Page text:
Visiting the United States in 1831, the French traveller Alexis de Tocqueville was impressed above all by the equality which marked life in America. The great majority of Americans were farmers working their own land, primarily for their own needs. Most of the rest were self-employed artisans, merchants, traders, and professionals. Other classes -employees and industrialists in the North, slaves and planters in the South-were relatively small. The great majority of Americans were independent and free from anybody's command.

as this does seem to brush over things like the subjugation of women, the genocide of Native Americans, etc. Again, in general I think this is an excellent text and one of my favourite books but I don't think it's flawless.

Steven.
Sep 12 2013 22:17
iexist wrote:
Is it only 4 chapters

This is now complete!

Only thing which remains is that the PDF has a few pages missing. This will soon be sorted.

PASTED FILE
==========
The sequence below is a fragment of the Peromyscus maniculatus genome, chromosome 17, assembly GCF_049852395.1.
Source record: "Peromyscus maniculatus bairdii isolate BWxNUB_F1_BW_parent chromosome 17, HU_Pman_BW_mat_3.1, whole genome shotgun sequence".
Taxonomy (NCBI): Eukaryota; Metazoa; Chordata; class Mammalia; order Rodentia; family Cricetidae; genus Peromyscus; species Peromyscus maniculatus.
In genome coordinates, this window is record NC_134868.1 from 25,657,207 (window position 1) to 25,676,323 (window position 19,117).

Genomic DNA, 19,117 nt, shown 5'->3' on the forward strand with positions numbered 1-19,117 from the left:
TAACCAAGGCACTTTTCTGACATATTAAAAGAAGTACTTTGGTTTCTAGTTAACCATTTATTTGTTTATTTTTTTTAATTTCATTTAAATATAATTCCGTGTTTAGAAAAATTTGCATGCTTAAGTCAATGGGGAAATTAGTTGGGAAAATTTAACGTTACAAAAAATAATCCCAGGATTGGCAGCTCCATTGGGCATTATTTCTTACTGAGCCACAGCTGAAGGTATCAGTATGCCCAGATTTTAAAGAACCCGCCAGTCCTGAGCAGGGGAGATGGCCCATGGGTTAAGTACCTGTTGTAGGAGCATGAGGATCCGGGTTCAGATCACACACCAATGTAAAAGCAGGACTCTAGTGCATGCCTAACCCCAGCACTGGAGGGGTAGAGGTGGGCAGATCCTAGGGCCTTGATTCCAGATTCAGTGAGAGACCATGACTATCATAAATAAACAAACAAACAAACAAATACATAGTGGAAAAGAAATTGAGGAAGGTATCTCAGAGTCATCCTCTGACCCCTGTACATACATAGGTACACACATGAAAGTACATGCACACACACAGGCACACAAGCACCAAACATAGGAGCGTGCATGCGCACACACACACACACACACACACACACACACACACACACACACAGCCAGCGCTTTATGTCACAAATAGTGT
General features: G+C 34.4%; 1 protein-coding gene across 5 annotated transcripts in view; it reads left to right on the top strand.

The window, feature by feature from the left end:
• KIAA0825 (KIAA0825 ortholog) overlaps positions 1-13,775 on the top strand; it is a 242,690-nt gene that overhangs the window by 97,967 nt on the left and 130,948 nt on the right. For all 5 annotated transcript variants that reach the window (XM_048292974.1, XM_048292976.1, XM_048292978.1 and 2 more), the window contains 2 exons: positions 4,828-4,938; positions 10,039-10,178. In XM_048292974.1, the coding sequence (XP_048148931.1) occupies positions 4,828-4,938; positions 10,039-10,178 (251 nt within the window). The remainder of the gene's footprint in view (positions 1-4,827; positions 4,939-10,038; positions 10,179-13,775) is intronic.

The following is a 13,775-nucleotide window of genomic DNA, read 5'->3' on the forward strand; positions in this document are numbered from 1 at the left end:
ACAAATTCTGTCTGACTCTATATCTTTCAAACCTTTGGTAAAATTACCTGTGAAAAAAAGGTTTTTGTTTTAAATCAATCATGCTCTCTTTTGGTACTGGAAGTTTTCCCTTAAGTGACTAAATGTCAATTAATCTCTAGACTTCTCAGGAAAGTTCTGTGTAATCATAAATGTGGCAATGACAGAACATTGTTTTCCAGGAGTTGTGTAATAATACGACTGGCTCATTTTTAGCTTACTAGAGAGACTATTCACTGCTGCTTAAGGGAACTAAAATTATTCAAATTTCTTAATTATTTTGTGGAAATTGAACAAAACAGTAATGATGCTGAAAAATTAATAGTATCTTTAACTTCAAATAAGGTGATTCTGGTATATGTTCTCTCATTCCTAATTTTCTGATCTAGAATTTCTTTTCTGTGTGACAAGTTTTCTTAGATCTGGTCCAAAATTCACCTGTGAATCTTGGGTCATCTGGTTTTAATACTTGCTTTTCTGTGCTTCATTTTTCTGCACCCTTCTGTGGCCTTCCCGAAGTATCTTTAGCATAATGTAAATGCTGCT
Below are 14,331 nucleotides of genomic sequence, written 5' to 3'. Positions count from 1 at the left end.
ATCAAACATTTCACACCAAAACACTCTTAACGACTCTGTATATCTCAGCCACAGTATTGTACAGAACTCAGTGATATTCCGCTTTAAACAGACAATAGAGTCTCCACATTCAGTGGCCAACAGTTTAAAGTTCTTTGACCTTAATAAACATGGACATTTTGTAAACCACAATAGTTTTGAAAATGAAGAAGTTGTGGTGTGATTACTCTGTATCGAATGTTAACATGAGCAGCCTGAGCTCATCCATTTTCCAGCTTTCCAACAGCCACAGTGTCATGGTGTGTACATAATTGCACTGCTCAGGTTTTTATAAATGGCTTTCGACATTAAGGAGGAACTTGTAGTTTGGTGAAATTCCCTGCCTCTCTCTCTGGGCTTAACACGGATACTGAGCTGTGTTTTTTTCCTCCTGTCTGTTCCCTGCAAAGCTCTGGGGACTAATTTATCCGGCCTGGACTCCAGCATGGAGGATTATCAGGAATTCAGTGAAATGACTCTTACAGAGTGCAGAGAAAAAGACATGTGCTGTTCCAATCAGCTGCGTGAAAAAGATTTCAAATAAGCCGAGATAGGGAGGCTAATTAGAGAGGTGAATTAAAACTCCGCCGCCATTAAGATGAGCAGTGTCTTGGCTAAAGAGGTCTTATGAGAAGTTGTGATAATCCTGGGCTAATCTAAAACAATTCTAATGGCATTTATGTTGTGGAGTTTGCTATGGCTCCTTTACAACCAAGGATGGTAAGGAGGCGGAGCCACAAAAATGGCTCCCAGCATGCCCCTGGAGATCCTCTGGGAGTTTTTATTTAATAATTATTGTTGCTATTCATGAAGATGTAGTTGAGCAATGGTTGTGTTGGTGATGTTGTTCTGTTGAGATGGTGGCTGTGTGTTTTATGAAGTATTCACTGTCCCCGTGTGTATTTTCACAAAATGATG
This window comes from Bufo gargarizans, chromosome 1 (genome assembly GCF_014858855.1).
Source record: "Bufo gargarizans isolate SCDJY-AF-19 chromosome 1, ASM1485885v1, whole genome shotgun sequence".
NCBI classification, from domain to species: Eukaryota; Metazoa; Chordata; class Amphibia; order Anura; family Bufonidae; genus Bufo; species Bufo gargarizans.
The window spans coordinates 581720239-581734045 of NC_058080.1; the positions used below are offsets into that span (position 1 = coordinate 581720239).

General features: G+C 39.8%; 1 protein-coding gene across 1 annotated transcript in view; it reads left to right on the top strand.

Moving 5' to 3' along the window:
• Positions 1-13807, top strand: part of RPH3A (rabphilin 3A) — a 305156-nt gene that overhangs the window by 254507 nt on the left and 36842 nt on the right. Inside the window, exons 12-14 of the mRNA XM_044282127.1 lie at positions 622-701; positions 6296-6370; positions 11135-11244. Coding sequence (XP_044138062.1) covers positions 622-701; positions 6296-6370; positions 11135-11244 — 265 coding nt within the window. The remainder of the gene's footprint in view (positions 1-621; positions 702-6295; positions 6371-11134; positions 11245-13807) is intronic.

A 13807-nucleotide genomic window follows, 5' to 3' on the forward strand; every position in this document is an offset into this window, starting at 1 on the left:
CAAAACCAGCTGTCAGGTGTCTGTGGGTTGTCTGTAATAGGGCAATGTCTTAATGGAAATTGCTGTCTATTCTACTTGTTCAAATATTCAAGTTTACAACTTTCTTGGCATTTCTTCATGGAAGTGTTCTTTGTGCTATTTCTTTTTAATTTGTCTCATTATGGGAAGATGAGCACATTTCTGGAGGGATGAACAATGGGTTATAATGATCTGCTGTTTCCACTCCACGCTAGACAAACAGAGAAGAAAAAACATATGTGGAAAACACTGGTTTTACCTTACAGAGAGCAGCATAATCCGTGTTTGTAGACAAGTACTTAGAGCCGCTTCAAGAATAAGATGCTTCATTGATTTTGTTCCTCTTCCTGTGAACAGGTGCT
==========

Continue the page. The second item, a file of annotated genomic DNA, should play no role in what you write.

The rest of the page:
Following on from my earlier comments which may have seemed like criticisms, but which won't really, the latter parts of the book which I have just re-read from the present day (i.e. the 1970s) onwards talk a lot about race and gender.

It really is such an important book!

Tyrion
Sep 13 2013 06:10

Thanks for getting up a non-pdf version, Steven! Would anyone be able to convert this into an epub/mobi with a working table of contents?

syndicalist
Sep 26 2013 13:58

Just as an FYI....when I FB liked the book, a picture of Che appears along with the book info

Tyrion
Sep 26 2013 16:40

Much thanks to whoever put up the epub!

iexist
Dec 7 2014 21:46

I remember chili saying the 1999 version was weaker politically than the 1972 version. Is this true?

Juan Conatz
Dec 7 2014 22:12

His politics, like most of the Root & Branch group, ended up as a kind of labor left type mishmash of radical liberalism and social democracy. The revised edition reflects this change in political orientation if I remember correctly.